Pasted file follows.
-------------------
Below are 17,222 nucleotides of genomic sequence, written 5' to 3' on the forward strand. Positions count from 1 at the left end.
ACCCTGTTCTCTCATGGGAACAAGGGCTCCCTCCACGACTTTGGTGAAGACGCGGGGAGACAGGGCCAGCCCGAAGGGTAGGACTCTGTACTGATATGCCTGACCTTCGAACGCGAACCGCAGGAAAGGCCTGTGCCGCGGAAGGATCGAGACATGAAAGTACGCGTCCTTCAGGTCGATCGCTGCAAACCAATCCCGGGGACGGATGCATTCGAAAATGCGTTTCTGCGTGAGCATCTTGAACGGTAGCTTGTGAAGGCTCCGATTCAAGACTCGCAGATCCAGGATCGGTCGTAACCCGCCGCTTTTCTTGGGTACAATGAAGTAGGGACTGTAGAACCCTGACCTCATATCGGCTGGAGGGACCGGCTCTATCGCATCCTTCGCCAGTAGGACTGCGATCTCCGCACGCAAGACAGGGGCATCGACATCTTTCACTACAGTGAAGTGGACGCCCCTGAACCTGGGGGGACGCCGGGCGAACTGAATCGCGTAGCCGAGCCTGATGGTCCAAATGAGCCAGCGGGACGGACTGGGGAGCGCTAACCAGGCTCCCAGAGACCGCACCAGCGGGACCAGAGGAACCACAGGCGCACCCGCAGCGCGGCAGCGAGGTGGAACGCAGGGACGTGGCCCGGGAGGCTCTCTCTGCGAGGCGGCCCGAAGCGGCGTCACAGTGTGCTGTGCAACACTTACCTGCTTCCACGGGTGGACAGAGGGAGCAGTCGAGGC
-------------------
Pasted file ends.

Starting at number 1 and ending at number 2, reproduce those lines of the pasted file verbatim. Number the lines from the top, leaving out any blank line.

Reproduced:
Below are 17,222 nucleotides of genomic sequence, written 5' to 3' on the forward strand. Positions count from 1 at the left end.
ACCCTGTTCTCTCATGGGAACAAGGGCTCCCTCCACGACTTTGGTGAAGACGCGGGGAGACAGGGCCAGCCCGAAGGGTAGGACTCTGTACTGATATGCCTGACCTTCGAACGCGAACCGCAGGAAAGGCCTGTGCCGCGGAAGGATCGAGACATGAAAGTACGCGTCCTTCAGGTCGATCGCTGCAAACCAATCCCGGGGACGGATGCATTCGAAAATGCGTTTCTGCGTGAGCATCTTGAACGGTAGCTTGTGAAGGCTCCGATTCAAGACTCGCAGATCCAGGATCGGTCGTAACCCGCCGCTTTTCTTGGGTACAATGAAGTAGGGACTGTAGAACCCTGACCTCATATCGGCTGGAGGGACCGGCTCTATCGCATCCTTCGCCAGTAGGACTGCGATCTCCGCACGCAAGACAGGGGCATCGACATCTTTCACTACAGTGAAGTGGACGCCCCTGAACCTGGGGGGACGCCGGGCGAACTGAATCGCGTAGCCGAGCCTGATGGTCCAAATGAGCCAGCGGGACGGACTGGGGAGCGCTAACCAGGCTCCCAGAGACCGCACCAGCGGGACCAGAGGAACCACAGGCGCACCCGCAGCGCGGCAGCGAGGTGGAACGCAGGGACGTGGCCCGGGAGGCTCTCTCTGCGAGGCGGCCCGAAGCGGCGTCACAGTGTGCTGTGCAACACTTACCTGCTTCCACGGGTGGACAGAGGGAGCAGTCGAGGC